A microfluidic “baby machine” for cell synchronization
Author(s)Shaw, Josephine; Payer, Kristofor Robert; Son, Sungmin; Grover, William H.; Manalis, Scott R.
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Common techniques used to synchronize eukaryotic cells in the cell cycle often impose metabolic stress on the cells or physically select for size rather than age. To address these deficiencies, a minimally perturbing method known as the “baby machine” was developed previously. In the technique, suspension cells are attached to a membrane, and as the cells divide, the newborn cells are eluted to produce a synchronous population of cells in the G1 phase of the cell cycle. However, the existing “baby machine” is only suitable for cells which can be chemically attached to a surface. Here, we present a microfluidic “baby machine” in which cells are held onto a surface by pressure differences rather than chemical attachment. As a result, our method can in principle be used to synchronize a variety of cell types, including cells which may have weak or unknown surface attachment chemistries. We validate our microfluidic “baby machine” by using it to produce a synchronous population of newborn L1210 mouse lymphocytic leukemia cells in G1 phase.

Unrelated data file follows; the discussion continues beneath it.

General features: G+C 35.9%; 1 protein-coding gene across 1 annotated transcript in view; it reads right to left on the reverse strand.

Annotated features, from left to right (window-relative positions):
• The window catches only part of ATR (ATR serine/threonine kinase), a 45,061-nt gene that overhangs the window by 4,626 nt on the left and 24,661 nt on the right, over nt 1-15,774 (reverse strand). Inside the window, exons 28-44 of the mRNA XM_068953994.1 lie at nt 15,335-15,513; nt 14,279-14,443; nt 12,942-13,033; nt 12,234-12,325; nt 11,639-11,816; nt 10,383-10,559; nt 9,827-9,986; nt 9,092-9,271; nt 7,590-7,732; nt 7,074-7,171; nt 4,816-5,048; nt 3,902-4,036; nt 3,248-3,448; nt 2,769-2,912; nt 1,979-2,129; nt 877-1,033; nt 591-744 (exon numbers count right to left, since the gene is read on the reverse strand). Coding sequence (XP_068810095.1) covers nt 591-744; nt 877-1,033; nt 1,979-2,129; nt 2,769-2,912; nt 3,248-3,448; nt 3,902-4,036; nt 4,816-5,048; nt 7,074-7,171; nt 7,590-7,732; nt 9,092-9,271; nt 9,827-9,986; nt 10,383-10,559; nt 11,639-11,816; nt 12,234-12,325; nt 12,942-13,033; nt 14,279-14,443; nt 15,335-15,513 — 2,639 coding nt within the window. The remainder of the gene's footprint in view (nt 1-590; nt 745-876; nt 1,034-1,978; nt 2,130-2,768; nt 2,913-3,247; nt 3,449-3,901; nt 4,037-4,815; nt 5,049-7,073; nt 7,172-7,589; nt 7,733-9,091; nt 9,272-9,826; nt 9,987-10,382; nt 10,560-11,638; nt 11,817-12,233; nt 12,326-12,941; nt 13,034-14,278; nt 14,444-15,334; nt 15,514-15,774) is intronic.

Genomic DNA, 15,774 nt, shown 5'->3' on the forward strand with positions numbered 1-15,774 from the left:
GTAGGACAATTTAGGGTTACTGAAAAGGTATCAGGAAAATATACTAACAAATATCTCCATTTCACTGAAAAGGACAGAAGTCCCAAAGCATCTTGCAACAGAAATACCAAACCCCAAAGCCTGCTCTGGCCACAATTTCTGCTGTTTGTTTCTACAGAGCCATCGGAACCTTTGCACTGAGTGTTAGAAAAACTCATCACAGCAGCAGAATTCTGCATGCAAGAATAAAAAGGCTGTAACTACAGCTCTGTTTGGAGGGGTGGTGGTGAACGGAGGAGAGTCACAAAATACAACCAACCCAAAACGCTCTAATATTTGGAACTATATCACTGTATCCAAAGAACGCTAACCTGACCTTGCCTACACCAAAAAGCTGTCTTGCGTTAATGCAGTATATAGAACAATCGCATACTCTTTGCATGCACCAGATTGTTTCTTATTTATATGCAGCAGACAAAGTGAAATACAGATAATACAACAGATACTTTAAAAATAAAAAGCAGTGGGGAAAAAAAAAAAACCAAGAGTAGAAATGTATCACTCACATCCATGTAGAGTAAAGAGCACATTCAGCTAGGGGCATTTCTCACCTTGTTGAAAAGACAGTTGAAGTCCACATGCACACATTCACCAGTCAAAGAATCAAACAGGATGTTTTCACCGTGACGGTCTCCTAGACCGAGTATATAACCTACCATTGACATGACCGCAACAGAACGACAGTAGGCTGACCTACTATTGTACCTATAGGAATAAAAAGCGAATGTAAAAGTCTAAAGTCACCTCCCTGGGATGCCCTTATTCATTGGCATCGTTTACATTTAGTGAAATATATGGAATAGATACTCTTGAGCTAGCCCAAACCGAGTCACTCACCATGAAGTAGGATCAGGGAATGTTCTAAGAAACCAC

DepartmentDavid H. Koch Institute for Integrative Cancer Research at MIT; Massachusetts Institute of Technology. Department of Biological Engineering; Massachusetts Institute of Technology. Department of Mechanical Engineering; Massachusetts Institute of Technology. Microsystems Technology Laboratories
Lab on a Chip
Royal Society of Chemistry, The
Shaw, Josephine, Kristofor Payer, Sungmin Son, William H. Grover, and Scott R. Manalis. “A Microfluidic ‘baby Machine’ for Cell Synchronization.” Lab Chip 12, no. 15 (2012): 2656.
Author's final manuscript